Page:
Before piped water reached homes, people were dependent on rivers, wells, lakes and stepwells for water, be it for drinking, washing, bathing or irrigation. Since rains are seasonal, the necessity to harness groundwater and collect rainwater has led to the creation of tanks, wells, and step wells, showcasing the architectural knowledge of local communities throughout history.
Historical accounts have instances of kings abandoning their palaces due to water scarcity, with Fatehpur Sikri and Tughlaqabad serving as notable examples. Many rulers strategically chose capital locations along riverbanks, such as Delhi, which has been the capital seven times and is traversed by the Yamuna.
At one point, Delhi boasted over 100 step wells. However, only around 30 remain today as others were lost over time.
Some of the stepwells have been uncovered, preserved, and restored while others are dying a silent death due to neglect.
Baolis are found across India but are a predominant architectural feature in the arid north-western region which includes Gujarat and Rajasthan. As the name implies, stepwells have a series of steps leading down to the water storage area, facilitating access during dry seasons when water levels drop.
The kings and royal families commissioned numerous tanks and baolis to collect rainwater during the monsoon. This method of rainwater harvesting and water conservation provided a year-round water supply for the locals. Mostly, separate baolis were constructed for drinking and bathing, often located near mosques and temples. People would wash, and bathe before prayers, perform rituals, and even celebrate some ceremonies at the baolis. They also offered shelter for travelers and caravans.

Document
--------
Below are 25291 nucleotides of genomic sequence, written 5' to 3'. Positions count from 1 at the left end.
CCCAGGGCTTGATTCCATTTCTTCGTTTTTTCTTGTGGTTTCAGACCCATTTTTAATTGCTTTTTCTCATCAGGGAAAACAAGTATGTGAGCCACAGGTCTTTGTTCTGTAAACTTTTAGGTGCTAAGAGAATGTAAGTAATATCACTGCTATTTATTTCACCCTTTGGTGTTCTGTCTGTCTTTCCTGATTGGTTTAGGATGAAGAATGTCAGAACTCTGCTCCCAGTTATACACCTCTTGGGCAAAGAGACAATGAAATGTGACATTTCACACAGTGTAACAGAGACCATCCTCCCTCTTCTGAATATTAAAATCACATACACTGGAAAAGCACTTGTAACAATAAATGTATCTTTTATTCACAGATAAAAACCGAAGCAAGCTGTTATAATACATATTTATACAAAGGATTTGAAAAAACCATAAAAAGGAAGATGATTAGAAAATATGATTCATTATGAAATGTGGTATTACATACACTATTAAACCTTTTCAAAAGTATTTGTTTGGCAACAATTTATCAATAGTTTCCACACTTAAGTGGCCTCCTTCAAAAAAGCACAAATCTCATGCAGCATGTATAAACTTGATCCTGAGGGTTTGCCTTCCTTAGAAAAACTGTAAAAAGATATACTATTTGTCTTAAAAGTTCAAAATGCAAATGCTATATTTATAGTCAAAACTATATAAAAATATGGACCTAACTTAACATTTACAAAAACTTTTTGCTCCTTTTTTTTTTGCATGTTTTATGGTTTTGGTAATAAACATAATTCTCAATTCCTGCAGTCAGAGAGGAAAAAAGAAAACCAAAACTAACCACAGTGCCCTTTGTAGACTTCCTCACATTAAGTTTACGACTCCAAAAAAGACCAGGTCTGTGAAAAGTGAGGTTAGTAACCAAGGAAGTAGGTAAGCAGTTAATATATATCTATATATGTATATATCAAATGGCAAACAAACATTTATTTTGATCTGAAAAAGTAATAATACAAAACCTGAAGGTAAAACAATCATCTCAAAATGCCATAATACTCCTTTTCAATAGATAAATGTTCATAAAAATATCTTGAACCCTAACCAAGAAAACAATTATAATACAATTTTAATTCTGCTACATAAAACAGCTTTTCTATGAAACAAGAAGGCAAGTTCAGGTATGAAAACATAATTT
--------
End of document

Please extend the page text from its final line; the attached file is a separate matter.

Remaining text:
Baolis have three architectural elements: the well for water collection, a series of steps leading to groundwater through multiple stories, and intermediate pavilions.
Delhi's oldest existing baoli is the Anangtal in Mehrauli and dates back to the 10th century. Though it does not have the typical architectural elements of baolis, it was one of the first stepwells to have survived to date. On June 27, 2022, the Delhi government ordered the restoration of Anangtal Baoli.
Here are five stepwells or baolis of Delhi that provided water to the capital in the bygone centuries:
1. Gandhak ki Baoli
It is one of the largest stepwells in Delhi, bearing witness to significant historical transformations since the 13th century. Nestled near the Mehrauli Archaeological Park, this baoli forms part of Delhi's extensive network of similar water structures, most of which have been lost.
It is one of the deepest stepwells in the city, teetering on the brink of fading into obscurity. Gandhak is sulphur and the baoli is named after the sulfuric smell pervading its surroundings.
It is a five-storied structure said to have been commissioned by Iltutmish, the founder of the Slave Dynasty, around 1211-1236 AD.
The baoli was constructed to ensure a steady water supply to residents throughout the year. Located just 100 meters away from Adham Khan's tomb and beside the Jahaz Mahal, the baoli made of brimstone served its purpose for many centuries. However, it has now been abandoned and is occasionally used by locals as a swimming pool when water levels rise.
Despite being under the protection and maintenance of the Archaeological Survey of India, Gandhak Ki Baoli remains in a state of neglect.